Let me unpack this one.  First, I’m convinced by the 2003 Exemplary Youth Ministry study  that congregations where young people reliably develop mature faith “talk about God as the subject of sentences.”  Two things are important in that phrase:  1) People talk about God, which means God is a lively concern in these congregations;  and 2)  God is the subject of sentences, which mean when people talk about God, they are saying that God does things.  God is an actor in their lives, in the life of the congregation;  God is doing things through them;  God is alive and present and in their midst.  And, they talk to God as well as about God.  You can probably think of churhces where God is about as inert as the couch in the church parlor. But congregations that help young people have vital, lively faith talk about God as the subject of their sentences.  God happens to them and through them.

Talking about God as an actor in the world is an indicator that people in a church are actively seeking God, and that they believe God makes a difference.  That’s Step #1 in becoming a supportive congregation for youth ministry.  But I’m equally convinced by Mark DeVries’ thesis inSustainable Youth Ministry that congregations that impact young lives deeply invest in the infrastructure and leadership (lay and clergy) that make it happen.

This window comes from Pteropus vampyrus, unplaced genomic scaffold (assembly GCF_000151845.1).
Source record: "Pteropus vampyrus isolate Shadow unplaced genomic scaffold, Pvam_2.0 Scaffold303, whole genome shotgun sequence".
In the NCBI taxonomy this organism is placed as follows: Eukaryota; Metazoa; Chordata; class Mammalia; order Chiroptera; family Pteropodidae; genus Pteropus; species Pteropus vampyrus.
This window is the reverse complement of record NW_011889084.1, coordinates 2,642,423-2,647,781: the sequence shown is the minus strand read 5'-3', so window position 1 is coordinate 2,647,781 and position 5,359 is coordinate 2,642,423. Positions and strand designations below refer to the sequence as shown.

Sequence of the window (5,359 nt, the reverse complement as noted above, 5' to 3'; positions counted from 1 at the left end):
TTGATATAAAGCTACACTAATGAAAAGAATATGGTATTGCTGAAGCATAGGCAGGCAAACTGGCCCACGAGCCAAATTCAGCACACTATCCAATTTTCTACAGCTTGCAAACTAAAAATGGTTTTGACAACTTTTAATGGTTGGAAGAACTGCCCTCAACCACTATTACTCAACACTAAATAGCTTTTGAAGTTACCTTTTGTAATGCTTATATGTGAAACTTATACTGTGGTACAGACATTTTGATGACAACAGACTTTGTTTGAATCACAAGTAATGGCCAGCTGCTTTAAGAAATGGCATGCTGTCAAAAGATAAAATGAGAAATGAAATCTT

This is not in lieu of investing directly in teenagers; people in congregations need to know young people by name, and welcome them “as they are” (even kids who don’t fit the congregational norm, and who look, sound, and smell differently from the kids we imagined).  Supportive congregations give young people given concrete evidence that they are known (“Hey, how did it go with that teacher who was giving you trouble?”), and challenge them to grow beyond who they already are, and into the person God has created them to become (“You can’t smoke weed here. I care about you too much to let you hurt yourself.”)  They give youth opportunities to grow in their faith and to live into their vocations, naming teenagers’ God-given gifts and inviting them to use those gifts on behalf Christ in the church and in the world.